Wednesday, July 10, 2013

Houston, houston, the stars, the stars

Got my first contact email today, brings to mind the scene in the space ship movie where the pilot takes the vessel out for its maiden voyage. All the planning, all the building, all the praying didn't make it as real as the sleek, irrepressible thing coasting out among the stars, the act of defying gravity. That is to say, that email was confirmation that this thing is happening. The book is coming, the fourth in the Where Shadows Lie series.

But I want to post a review I got today for the first book. The second has few, and to my knowledge the third still has zero, but it would be improper to complain. At least someone is reading me. Maybe not loud, and maybe not clear, but it's better than static.

It's not so hard to imagine a book written with precise and deliberate language. Happens all the time, right? You can find it in classic literature, even in the Magical Realism of writers such as Isabel Allende. Such authors have a way of setting up a world not only through their descriptions, but by the evocation brought on by the language they use.

Not so common is this writing style to the fantasy genre, though it seems like it would be a natural fit.

Enter JE Cammon.

With the world of Where Shadows Lie, Cammon has created a modern world that is of our world, but slightly apart. It is peopled by the natural and the supernatural, but not in ways that you've seen before. Or at least, that I've seen before. And I've read a lot of fantasy/sci fi.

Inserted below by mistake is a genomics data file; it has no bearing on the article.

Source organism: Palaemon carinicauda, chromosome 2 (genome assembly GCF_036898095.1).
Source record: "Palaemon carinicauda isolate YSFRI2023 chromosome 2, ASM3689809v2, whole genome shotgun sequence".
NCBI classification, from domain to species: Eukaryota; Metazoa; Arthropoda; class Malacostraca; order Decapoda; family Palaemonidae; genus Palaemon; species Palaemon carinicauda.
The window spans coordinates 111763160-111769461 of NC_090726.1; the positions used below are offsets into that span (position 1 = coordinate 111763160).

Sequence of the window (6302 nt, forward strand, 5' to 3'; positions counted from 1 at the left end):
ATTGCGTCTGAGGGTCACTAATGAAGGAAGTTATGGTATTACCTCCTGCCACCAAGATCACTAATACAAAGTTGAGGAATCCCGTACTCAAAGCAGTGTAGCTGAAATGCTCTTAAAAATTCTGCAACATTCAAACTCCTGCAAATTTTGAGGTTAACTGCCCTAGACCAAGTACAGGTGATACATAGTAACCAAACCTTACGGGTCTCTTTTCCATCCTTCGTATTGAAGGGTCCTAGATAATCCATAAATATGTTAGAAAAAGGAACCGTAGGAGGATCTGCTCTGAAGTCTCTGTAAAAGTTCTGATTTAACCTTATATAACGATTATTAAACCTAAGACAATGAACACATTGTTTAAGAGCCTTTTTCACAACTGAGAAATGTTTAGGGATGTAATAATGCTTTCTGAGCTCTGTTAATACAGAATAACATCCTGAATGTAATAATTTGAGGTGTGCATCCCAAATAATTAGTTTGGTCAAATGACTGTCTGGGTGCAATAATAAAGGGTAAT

By using precise language, and imbuing his characters with this language, we see a more scholarly approach to the genre. Which is not to say that it's not full of action, suspense, and the other things that you've come to expect from the genre, but Cammon does it in a way that transports you from the POW! ZAM! zaniness we've all come to expect and survive off of and makes the clarity and deliberation of the characters come to life. Violence is employed, but it is employed in such a way as to be a logical extension of the characters as opposed to "it's time for a fight scene."

It's kind of like eating filet mignon again after surviving on sirloin for years. You forget the power of language, and its ability to communicate just through altering it's use.

Therefore, five stars, and high recommendations.

I say that I can remember Hemingway, not like we met, but like when I was reading him, it felt like we had a relationship. He had rough hands and a harsh tongue. I couldn't always understand him, and I didn't always want to either. He was like an irritable, convalescing neighbor my parents made me look after. I cut his grass and sometimes, when he let me inside his home, I stared at old black and white photographs of his memories. 

Damn but it feels good to be mentioned in the same heartbeat.

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